More than half of the people arrested for carjacking in Chicago last year were juveniles. They often target victims downtown because they’re showing off. They broadcast their heists on social media, but they don’t know the exit routes very well, so their chances of getting caught are high, officials say.
Then, there are the pros. They do their homework. They study Google Maps to plan getaways. They decide in advance which vehicles they want to boost, rather than looking for an easy score.
And they work as a team, sometimes including kids as young as 12 who’ll take the fall if they get caught because their punishment is minimal in juvenile court, officials say.
Often, professional carjackers will work with a “chase” vehicle. After a heist, the ones who grabbed the car will pull into an alley or onto a quiet street so they can trade places with the members of the crew who were in the chase vehicle. That keeps their victims from being able to identify who pulled the gun on them if the stolen car is stopped.
After a vehicle is stolen, professional teams sometimes turn to crooked locksmiths to create new key fobs. They’ll also replace the license plates with stolen ones from vehicles of the same make, model and color as the vehicle they carjacked — to keep the cops off their trail.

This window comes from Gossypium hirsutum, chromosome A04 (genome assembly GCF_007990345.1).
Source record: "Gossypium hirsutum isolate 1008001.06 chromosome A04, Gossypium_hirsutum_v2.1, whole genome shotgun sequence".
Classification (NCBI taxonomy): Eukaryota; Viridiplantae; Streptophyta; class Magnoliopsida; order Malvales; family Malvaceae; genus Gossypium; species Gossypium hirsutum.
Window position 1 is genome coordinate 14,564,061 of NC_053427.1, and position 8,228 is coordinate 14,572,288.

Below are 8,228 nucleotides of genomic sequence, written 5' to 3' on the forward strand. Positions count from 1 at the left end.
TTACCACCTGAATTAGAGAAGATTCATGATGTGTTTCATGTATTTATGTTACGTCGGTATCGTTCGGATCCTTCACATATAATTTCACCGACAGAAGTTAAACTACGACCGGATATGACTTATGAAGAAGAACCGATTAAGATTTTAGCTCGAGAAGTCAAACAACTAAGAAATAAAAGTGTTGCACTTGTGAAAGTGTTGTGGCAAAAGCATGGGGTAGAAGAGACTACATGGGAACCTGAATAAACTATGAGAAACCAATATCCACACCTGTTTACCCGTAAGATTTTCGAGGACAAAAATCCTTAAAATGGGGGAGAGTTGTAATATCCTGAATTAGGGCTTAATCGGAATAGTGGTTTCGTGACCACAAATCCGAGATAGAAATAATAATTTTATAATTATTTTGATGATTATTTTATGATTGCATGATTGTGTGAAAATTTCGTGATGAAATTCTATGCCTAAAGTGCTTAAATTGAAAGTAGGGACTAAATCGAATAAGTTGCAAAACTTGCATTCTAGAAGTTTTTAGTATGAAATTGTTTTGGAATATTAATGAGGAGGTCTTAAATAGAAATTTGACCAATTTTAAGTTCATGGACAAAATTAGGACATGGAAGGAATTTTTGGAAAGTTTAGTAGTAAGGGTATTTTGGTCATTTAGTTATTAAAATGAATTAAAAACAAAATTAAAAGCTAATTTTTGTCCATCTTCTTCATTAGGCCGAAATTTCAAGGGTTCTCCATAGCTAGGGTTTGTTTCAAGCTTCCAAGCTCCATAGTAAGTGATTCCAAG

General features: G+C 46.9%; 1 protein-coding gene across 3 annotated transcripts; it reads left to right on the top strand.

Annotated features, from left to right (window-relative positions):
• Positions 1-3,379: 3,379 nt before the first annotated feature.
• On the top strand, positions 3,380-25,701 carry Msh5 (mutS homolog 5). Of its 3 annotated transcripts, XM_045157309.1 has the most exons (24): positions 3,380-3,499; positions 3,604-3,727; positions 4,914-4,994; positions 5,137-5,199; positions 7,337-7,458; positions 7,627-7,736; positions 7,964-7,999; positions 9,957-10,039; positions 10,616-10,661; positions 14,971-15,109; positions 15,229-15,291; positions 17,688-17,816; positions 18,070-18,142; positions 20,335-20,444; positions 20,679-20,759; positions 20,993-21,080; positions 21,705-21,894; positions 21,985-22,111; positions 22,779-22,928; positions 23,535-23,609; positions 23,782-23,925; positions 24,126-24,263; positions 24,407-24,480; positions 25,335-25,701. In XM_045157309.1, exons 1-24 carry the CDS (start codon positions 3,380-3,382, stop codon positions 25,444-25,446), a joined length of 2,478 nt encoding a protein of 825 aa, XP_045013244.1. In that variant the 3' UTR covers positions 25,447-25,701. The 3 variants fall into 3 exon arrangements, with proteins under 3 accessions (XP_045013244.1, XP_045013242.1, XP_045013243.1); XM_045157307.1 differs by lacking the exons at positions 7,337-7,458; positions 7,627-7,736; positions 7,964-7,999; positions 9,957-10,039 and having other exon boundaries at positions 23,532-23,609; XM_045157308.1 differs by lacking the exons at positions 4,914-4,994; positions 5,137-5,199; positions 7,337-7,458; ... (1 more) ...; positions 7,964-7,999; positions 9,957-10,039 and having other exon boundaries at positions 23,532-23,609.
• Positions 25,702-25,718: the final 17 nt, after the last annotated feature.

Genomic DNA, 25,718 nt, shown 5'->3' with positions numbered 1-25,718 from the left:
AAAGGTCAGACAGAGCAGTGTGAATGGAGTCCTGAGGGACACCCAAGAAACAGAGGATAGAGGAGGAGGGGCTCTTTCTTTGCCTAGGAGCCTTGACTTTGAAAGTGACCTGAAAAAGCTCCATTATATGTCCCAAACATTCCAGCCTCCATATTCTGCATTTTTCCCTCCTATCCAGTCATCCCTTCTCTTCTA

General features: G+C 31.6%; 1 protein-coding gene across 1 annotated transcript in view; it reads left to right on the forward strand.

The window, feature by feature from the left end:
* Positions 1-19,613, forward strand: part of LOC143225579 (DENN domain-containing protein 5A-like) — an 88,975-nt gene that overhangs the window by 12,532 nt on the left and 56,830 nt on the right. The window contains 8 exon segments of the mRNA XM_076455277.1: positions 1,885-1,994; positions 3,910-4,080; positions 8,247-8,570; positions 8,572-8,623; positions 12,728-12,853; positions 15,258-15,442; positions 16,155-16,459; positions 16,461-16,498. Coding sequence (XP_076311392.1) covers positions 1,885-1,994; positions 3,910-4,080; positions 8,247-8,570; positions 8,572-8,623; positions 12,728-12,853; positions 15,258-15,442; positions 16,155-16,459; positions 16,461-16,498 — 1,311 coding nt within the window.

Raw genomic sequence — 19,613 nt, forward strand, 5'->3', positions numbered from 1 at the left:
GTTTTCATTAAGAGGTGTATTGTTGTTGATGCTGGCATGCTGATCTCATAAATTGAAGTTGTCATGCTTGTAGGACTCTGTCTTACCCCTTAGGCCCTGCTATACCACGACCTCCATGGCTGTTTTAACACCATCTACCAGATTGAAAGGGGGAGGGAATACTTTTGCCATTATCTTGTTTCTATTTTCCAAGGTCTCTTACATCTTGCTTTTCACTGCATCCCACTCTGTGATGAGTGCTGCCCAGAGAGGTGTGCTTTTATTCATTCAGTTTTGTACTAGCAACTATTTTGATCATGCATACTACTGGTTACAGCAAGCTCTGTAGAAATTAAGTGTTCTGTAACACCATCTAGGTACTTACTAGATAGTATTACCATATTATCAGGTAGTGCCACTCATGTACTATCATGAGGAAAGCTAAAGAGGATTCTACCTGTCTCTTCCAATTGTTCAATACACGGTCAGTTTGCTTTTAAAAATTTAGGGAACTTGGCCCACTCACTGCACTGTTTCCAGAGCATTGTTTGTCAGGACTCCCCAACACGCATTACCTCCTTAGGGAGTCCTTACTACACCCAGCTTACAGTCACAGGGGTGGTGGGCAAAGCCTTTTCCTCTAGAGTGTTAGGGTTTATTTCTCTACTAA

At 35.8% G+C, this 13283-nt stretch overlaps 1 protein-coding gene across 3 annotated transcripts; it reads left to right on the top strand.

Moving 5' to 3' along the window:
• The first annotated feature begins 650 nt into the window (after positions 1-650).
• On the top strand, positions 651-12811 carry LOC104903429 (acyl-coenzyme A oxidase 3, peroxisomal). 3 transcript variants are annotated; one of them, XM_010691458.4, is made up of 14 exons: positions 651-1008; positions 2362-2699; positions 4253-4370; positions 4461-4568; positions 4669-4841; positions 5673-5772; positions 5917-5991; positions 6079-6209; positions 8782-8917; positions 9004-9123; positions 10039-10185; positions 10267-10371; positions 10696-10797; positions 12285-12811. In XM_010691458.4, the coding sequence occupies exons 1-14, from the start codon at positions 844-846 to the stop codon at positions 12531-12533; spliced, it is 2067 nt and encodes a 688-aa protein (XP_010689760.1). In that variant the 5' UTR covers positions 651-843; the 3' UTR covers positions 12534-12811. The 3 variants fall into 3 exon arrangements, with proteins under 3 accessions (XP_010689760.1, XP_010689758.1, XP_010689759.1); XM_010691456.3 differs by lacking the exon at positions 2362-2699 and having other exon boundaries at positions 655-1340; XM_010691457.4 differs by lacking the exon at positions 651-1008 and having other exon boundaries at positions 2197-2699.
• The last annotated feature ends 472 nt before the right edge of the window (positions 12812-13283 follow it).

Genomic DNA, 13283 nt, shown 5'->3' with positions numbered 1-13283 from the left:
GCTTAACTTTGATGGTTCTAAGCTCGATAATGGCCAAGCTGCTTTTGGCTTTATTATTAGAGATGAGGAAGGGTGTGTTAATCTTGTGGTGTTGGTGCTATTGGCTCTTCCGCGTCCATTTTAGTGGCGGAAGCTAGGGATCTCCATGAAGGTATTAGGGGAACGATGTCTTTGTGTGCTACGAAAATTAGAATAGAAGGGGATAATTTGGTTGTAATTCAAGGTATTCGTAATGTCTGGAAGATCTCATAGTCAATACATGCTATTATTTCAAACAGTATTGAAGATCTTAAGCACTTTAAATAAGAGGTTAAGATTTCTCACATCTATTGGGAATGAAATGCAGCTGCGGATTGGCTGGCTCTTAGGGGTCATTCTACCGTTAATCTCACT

The carjacking task force relies on helicopters and airplanes to track fleeing carjackers and cut down on potentially dangerous car chases.
Dart says carjackers have been wearing masks like everyone else during the coronavirus pandemic, making it difficult for witnesses to identify them.
When prosecutors don’t think detectives have enough evidence to charge someone with vehicular highjacking, they’ll often file lesser charges, like possession of a stolen vehicle or criminal trespass to a vehicle.
Last year, police arrested people for vehicle hijacking in about 11% of the carjackings in Chicago, and prosecutors approved vehicle hijacking charges in fewer than half of those cases, according to a University of Chicago Crime Lab report.
Lately, that’s been a source of friction between Cook County prosecutors and cops. Sometimes, the police have turned to federal prosecutors to charge carjacking suspects.